I haven't personally looked at the election law regarding this topic, but I suspect that there is a strong possibility that the expenditure of public funds on publicly-sponsored events, wherein the names and faces of seated incumbent public officials are featured in order to advertise the events, does constitute improper use of taxpayer funds. That is not to say, however, that I am accusing the mayor of anything inappropriate; I am only saying that he benefits from the tradition of involving the mayor in the promotion of the Waukegan Music Festival.
     As the mayor explained during the most recent city council meeting, several mayors have been associated with promoting the Waukegan Music Festival. If what he's saying is true, then Mayor Cunningham should not be blamed for improper use of taxpayer funds (especially if he only agreed to appear in advertisements for the event as part of local tradition). If this tradition was started by previous mayors, then if there is anything about these ads that defrauds taxpayers, then the blame lies with the first mayor who approved and appeared in ads like this; not with the current mayor.

     But still, the use of the mayor's title in the event's ads (whether his name or face are used or not) almost seems to suggest to the public that it is the mayor who is personally giving this festival to the residents of Waukegan. Especially if the Waukegan Music Festival is going to be called the Waukegan Mayor's Music Festival. Taken literally, the possessive "'s" after "Waukegan Mayor" in "Waukegan Mayor's Music Festival" could be misunderstood, and taken to imply that the music festival is the Waukegan Mayor's property.
     Of course, it is not, but do all Waukegan residents know that? Do all residents know that that is not how government works? The City of Waukegan should make it abundantly clear to the residents of Waukegan that the Waukegan Music Festival belongs to the people, and not to the mayor; that it is a publicly-funded, publicly-organized event; and that the mayor derives his authority and salary from the people.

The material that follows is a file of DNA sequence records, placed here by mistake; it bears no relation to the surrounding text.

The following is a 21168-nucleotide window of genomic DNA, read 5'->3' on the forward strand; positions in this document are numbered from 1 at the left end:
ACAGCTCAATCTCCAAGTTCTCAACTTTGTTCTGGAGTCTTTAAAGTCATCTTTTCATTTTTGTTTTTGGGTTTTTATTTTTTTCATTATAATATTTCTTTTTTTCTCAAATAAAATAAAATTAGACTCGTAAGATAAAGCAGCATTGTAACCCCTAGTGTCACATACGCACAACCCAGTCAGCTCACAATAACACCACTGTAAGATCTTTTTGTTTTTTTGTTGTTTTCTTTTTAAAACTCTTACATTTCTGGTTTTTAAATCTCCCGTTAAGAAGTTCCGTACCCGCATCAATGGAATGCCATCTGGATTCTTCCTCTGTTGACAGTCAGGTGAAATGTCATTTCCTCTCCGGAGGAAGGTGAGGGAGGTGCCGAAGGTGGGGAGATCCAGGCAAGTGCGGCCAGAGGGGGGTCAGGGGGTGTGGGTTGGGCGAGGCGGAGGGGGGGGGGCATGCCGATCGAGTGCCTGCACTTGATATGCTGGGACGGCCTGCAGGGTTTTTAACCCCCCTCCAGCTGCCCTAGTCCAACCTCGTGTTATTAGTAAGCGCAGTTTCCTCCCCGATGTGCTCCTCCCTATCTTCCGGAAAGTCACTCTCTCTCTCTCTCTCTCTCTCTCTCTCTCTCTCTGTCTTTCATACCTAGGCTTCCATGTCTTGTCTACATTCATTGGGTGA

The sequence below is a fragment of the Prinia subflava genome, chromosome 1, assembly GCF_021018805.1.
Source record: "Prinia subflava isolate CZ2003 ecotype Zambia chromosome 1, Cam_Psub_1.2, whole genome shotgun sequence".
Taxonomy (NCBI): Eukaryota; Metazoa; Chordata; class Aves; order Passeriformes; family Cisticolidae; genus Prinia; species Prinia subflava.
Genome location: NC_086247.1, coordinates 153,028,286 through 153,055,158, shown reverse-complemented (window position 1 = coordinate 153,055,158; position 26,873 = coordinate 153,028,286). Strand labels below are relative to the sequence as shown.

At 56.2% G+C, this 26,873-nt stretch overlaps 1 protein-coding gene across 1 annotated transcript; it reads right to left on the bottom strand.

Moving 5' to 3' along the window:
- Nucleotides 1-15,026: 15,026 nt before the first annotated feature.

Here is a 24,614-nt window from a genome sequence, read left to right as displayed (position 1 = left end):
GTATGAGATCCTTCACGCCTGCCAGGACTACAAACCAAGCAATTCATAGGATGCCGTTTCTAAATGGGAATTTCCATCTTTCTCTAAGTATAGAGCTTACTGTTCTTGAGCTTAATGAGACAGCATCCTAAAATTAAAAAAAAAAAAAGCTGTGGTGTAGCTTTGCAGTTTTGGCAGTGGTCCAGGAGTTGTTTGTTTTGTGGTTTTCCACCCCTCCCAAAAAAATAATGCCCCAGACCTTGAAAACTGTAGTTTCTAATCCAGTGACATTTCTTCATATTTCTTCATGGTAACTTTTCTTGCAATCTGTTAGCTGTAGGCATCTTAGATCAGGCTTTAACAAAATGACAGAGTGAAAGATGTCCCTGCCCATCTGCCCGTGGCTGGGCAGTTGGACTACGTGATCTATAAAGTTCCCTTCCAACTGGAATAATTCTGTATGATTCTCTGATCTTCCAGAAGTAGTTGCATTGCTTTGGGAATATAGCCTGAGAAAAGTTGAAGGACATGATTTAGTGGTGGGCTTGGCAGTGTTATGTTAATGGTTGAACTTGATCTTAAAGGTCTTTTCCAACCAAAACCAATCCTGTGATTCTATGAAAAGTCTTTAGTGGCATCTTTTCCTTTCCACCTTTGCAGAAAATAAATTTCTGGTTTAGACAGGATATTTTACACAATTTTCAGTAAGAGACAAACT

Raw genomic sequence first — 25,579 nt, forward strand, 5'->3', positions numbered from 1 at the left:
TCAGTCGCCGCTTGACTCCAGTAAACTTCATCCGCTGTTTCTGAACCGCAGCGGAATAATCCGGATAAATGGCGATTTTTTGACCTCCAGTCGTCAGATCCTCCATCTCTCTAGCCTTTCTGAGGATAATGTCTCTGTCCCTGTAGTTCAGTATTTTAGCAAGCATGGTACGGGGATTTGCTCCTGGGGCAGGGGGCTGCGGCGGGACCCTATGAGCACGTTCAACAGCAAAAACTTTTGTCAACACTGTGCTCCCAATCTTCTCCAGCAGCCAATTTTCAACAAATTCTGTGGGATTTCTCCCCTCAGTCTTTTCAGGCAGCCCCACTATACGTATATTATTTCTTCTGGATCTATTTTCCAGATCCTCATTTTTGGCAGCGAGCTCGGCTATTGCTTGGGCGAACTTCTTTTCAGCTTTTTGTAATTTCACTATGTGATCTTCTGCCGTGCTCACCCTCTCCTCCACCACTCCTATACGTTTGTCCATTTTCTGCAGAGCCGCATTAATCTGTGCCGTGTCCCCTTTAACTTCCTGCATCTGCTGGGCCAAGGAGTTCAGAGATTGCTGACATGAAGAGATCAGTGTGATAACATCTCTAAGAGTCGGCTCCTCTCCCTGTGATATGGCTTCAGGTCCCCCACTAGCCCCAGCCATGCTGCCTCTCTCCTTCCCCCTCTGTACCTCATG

This should be the focus of our concern. It should be clear - by the name of the event, by how it is funded, and by whose names and faces appear on advertisements for it - that the Waukegan Music festival is a publicly-funded, publicly-organized event; not something which is primarily organized, planned, nor funded by the mayor. And that goes, regardless of who happens to be the mayor.
     The use of the names and faces of currently seated public officials, gives all incumbent public officials an edge, when it comes to getting elected, because it increases the chances that the public could come to see those officials as the people who give the public those festivals (rather than it being the public which organizes these events and gives the mayor his money and power to begin with).
     It would be unfair to all potential challengers to the current mayor in his next election, to unfairly favor incumbent public officials, by continuing to allow them to appear in advertisements for public events; events which were organized and funded entirely through the approval of the public, not by the mayor.
     Mayor Cunningham benefits from the current policy of allowing elected officials to appear in ads for public funded events, whether he wants to benefit from it or not; and that's why this policy must change. Mayor Cunningham may be totally innocent, and the policy may be good enough; but even if that's so, the mayor and the city should take extra precaution, and change the policy, because doing so would remove the potential conflict of interest involving the mayor. Which, I think, everybody has an interest in removing; the mayor most of all, because it would remove from the mayor the incentive and ability to misappropriate or reroute public funds in order to engage in that sort of self-promotion in the first place.

     The city of Waukegan should discontinue its policy of allowing elected officials to appear in ads for publicly funded events; lest the less intelligent members of our community feel pressured to re-elect the mayor, based on some ill-founded fear that if they don't re-elect the mayor, then nobody will provide them with the same sorts of music festivals and other public events which the mayor appeared to provide by agreeing to lend his title, name, and face for the sake of their promotion.
     We, as residents of Waukegan, have every right to be concerned about taxpayer funds being effectively rerouted so as to fund campaigns, through this legal loophole we've discovered, which allows incumbent elected officials to appear in advertisements for public events, at public expense. Political parties and campaigns are private organizations, and as such should never receive public funds. Yet they do; through this advertisement loophole, through the gift of taxpayer funds to all parties receiving more than 5% of the electorate's vote, and undoubtedly through other avenues as well.
     This should end, and we can take the first step right here in Waukegan, by ensuring that, going forward, all advertisement for public events should be free of association with any particular office holder, or title of an official, serving any government, be it at the local, county, state, or federal level.

Written and published on July 15th, 2019